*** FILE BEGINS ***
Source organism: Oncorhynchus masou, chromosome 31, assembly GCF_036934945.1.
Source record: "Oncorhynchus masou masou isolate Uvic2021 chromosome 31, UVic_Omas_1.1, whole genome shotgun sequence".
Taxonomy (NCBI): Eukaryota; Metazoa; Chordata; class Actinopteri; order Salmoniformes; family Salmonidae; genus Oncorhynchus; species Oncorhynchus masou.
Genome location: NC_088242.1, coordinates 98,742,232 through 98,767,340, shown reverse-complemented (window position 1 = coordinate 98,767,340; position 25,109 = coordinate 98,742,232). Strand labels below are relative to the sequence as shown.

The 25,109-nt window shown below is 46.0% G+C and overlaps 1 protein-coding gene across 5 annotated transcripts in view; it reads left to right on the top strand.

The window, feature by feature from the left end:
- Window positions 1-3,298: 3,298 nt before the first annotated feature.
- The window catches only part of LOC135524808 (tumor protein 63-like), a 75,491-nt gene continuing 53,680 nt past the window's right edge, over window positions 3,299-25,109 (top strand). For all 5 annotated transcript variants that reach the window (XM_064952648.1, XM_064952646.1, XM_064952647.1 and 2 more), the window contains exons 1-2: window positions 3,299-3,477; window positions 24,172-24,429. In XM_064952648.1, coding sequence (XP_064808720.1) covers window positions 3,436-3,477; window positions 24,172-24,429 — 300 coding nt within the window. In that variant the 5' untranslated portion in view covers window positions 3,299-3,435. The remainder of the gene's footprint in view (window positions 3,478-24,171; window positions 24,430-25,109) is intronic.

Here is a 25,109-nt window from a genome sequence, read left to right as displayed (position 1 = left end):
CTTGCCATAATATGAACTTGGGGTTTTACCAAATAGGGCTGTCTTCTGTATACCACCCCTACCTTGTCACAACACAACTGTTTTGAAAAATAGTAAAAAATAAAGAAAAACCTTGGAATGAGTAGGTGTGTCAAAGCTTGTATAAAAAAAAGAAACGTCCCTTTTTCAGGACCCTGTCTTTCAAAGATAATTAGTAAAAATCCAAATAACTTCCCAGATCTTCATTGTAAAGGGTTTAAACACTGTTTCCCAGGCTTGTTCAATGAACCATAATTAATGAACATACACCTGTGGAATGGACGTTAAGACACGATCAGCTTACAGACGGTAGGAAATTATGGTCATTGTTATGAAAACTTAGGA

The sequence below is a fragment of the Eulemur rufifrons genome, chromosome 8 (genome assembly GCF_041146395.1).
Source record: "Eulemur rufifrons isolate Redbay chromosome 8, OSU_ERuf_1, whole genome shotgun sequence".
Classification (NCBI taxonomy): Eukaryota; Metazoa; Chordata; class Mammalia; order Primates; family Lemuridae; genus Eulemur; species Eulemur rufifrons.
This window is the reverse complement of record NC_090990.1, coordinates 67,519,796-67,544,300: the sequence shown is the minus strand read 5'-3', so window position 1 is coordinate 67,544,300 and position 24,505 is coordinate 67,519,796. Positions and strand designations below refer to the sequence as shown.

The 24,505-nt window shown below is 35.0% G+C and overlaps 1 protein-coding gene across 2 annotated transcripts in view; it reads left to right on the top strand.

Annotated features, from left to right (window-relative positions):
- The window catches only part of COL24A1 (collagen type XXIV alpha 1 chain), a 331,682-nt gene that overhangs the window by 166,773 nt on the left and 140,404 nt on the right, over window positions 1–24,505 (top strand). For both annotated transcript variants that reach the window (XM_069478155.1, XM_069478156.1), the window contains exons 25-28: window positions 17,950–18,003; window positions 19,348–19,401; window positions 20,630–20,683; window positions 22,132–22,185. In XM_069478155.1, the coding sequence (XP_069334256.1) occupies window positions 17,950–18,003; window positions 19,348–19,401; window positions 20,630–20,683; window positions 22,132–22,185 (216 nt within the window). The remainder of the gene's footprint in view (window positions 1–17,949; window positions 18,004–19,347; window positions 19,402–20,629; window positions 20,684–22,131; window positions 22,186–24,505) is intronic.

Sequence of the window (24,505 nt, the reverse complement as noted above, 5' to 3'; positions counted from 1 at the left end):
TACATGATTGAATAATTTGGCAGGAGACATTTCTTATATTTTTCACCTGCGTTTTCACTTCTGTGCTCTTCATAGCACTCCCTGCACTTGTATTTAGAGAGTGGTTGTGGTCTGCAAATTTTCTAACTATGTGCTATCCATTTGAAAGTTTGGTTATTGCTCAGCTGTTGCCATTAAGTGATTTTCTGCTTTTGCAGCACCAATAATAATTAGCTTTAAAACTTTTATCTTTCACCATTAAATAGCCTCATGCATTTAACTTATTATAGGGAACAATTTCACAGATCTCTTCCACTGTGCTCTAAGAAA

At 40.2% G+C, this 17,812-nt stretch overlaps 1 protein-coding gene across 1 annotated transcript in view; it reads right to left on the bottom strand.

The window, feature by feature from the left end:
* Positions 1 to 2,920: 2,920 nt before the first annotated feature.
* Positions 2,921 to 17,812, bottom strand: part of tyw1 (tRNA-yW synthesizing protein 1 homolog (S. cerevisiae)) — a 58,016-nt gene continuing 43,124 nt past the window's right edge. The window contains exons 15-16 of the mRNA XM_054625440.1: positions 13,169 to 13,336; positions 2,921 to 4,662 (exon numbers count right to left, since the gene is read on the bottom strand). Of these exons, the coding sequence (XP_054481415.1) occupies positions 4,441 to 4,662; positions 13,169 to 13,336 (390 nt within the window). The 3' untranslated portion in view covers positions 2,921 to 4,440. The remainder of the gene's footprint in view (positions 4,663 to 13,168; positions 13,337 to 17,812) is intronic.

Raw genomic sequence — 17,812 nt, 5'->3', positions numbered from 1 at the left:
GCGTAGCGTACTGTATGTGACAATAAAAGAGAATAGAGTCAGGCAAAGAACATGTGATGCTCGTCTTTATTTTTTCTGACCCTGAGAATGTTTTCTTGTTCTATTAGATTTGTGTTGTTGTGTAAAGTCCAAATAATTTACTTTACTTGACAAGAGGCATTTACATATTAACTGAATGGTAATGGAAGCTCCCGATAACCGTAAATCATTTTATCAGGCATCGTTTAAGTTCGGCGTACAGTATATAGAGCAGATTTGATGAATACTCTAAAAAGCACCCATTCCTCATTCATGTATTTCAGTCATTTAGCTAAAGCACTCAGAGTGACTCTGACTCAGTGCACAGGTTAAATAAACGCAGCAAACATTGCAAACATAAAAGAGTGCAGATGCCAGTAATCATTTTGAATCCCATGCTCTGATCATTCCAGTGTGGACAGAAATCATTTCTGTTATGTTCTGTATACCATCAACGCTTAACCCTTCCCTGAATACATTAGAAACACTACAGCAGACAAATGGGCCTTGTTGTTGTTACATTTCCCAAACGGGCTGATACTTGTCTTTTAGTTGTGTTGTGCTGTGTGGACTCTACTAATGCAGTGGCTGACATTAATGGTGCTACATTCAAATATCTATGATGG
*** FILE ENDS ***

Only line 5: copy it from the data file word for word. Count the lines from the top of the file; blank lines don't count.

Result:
The 25,109-nt window shown below is 46.0% G+C and overlaps 1 protein-coding gene across 5 annotated transcripts in view; it reads left to right on the top strand.